Seventeen years after his last season in Oakland, Jon Gruden is ready to put on the headset again.
As the NFL Combine kicks off this weekend in Indianapolis, Gruden is taking in all the sights and sounds. As interviews pile up, his excitement and optimism for the upcoming season only grows. The Raiders’ new head coach is looking to right the ship after a 2017 season in which Oakland lost its final four games to finish 6-10.
Gruden spent the better part of the last nine years as an analyst for ESPN. His show Jon Gruden’s QB Camp arguably best utilized his knowledge and skills with tape analysis, as he sat down with quarterback prospects to coach them based on video highlights.
But Gruden felt the pull to once again join the competition, and when Raiders owner Mark Davis came calling, Gruden answered.
Return to Winning
Now Gruden looks to build a roster back to its winning ways, of which Oakland is not far removed. Under his regime in the early 2000s, the Raiders made back-to-back postseason appearances before trading him to Tampa Bay in 2002. Gruden’s Buccaneers went on to beat Oakland in the Super Bowl that same year. The Raiders didn’t sniff the playoffs until a 12-4 record in 2016 pushed them into the AFC Wild Card round.
Less than two months after signing a 10-year, $100 million contract, Gruden is back in full swing. Before the Combine, he noted stiffening up his secondary, filling the linebacker corps, and trusting an offense that saw a heavy drop-off in production last year.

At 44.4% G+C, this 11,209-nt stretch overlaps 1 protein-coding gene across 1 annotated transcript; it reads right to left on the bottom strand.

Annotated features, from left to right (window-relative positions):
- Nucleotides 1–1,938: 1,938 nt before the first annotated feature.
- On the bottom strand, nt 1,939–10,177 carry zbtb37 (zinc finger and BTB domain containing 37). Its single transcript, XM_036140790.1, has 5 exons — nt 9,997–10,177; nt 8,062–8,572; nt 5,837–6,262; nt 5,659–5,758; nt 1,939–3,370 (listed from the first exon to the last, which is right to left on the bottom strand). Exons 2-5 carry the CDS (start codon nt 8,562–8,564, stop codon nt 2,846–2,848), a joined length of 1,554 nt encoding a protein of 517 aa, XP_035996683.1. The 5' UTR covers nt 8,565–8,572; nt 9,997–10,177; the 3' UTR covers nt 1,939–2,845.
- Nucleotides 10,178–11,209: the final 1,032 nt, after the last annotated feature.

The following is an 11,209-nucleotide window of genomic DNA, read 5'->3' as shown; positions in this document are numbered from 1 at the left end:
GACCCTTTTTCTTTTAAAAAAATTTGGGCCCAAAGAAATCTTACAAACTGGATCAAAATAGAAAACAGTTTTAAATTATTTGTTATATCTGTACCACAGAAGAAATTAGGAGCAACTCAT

But contrary to the majority of modern coaching staffs, he won’t be relying on analytics to solve his roster’s deficiencies.
“I’m not going to rely on GPS and all the modern technology,” he said. “I will certainly have some people that are professional that help me from that regard. But I still think doing things the old-fashioned way is a good way.”
As for the Oakland offense, there is certainly an opportunity for improvement.
Quarterback Derek Carr never fully settled in last season. He saw major drop-offs in total yards and touchdowns and more than doubled his interception total. These stats played a large part in lowering his quarterback rating by over ten points from the previous season. Gruden attributes these struggles to time missed by wide receivers Amari Cooper and Michael Crabtree. He added that a solid new system will benefit the fifth-year starter immensely.
“He’s going to be a great leader for us,” said Gruden.
"It's gonna be fun … for [Gruden] to push me to be excellent in everything that I do. It's gonna be really fun."
— OAKLAND RAIDERS (@RAIDERS) January 23, 2018
Add in a character and bruiser like running back Marshawn Lynch, and Gruden is ready to see what his offense can do. Lynch enters his eleventh season after his return to football last year, a season that saw respectable totals in rushing yards (891) and touchdowns (7).
Gruden’s excitement is ten years in the making, and aside from a one-game playoff appearance, Oakland’s is an even longer time coming. Combine this readiness with a window of opportunity and the return of a beloved head coach, and Raider fans are ready to get things going again. Football season is just six months away in the Bay.